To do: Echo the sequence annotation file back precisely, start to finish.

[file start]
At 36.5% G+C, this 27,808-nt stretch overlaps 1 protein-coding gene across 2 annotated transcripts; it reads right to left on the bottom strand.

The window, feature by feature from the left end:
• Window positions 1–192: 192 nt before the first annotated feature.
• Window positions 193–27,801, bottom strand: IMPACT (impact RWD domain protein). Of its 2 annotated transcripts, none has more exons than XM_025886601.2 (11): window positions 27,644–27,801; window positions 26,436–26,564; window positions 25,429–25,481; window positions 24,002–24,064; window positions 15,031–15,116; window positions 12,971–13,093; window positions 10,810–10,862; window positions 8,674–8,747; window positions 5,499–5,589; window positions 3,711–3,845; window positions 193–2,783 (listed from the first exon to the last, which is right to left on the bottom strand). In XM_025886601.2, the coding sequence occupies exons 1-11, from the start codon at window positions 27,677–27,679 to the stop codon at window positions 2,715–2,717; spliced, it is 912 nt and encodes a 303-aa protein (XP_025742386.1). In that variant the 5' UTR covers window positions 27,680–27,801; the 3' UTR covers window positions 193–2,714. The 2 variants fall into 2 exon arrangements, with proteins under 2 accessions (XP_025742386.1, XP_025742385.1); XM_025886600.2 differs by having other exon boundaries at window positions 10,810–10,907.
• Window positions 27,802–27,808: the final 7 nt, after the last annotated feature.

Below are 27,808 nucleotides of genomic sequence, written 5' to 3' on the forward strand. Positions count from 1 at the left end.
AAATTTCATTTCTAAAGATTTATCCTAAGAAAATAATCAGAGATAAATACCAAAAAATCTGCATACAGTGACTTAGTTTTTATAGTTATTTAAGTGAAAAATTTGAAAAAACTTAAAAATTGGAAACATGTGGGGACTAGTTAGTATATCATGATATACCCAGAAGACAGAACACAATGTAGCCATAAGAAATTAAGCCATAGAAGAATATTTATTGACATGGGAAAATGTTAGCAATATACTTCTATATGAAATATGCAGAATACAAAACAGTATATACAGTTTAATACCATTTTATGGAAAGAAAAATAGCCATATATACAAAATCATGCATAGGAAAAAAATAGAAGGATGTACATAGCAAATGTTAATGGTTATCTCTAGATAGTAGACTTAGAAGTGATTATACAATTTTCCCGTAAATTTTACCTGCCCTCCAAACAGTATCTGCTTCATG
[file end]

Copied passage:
At 36.5% G+C, this 27,808-nt stretch overlaps 1 protein-coding gene across 2 annotated transcripts; it reads right to left on the bottom strand.

The window, feature by feature from the left end:
• Window positions 1–192: 192 nt before the first annotated feature.
• Window positions 193–27,801, bottom strand: IMPACT (impact RWD domain protein). Of its 2 annotated transcripts, none has more exons than XM_025886601.2 (11): window positions 27,644–27,801; window positions 26,436–26,564; window positions 25,429–25,481; window positions 24,002–24,064; window positions 15,031–15,116; window positions 12,971–13,093; window positions 10,810–10,862; window positions 8,674–8,747; window positions 5,499–5,589; window positions 3,711–3,845; window positions 193–2,783 (listed from the first exon to the last, which is right to left on the bottom strand). In XM_025886601.2, the coding sequence occupies exons 1-11, from the start codon at window positions 27,677–27,679 to the stop codon at window positions 2,715–2,717; spliced, it is 912 nt and encodes a 303-aa protein (XP_025742386.1). In that variant the 5' UTR covers window positions 27,680–27,801; the 3' UTR covers window positions 193–2,714. The 2 variants fall into 2 exon arrangements, with proteins under 2 accessions (XP_025742386.1, XP_025742385.1); XM_025886600.2 differs by having other exon boundaries at window positions 10,810–10,907.
• Window positions 27,802–27,808: the final 7 nt, after the last annotated feature.

Below are 27,808 nucleotides of genomic sequence, written 5' to 3' on the forward strand. Positions count from 1 at the left end.
AAATTTCATTTCTAAAGATTTATCCTAAGAAAATAATCAGAGATAAATACCAAAAAATCTGCATACAGTGACTTAGTTTTTATAGTTATTTAAGTGAAAAATTTGAAAAAACTTAAAAATTGGAAACATGTGGGGACTAGTTAGTATATCATGATATACCCAGAAGACAGAACACAATGTAGCCATAAGAAATTAAGCCATAGAAGAATATTTATTGACATGGGAAAATGTTAGCAATATACTTCTATATGAAATATGCAGAATACAAAACAGTATATACAGTTTAATACCATTTTATGGAAAGAAAAATAGCCATATATACAAAATCATGCATAGGAAAAAAATAGAAGGATGTACATAGCAAATGTTAATGGTTATCTCTAGATAGTAGACTTAGAAGTGATTATACAATTTTCCCGTAAATTTTACCTGCCCTCCAAACAGTATCTGCTTCATG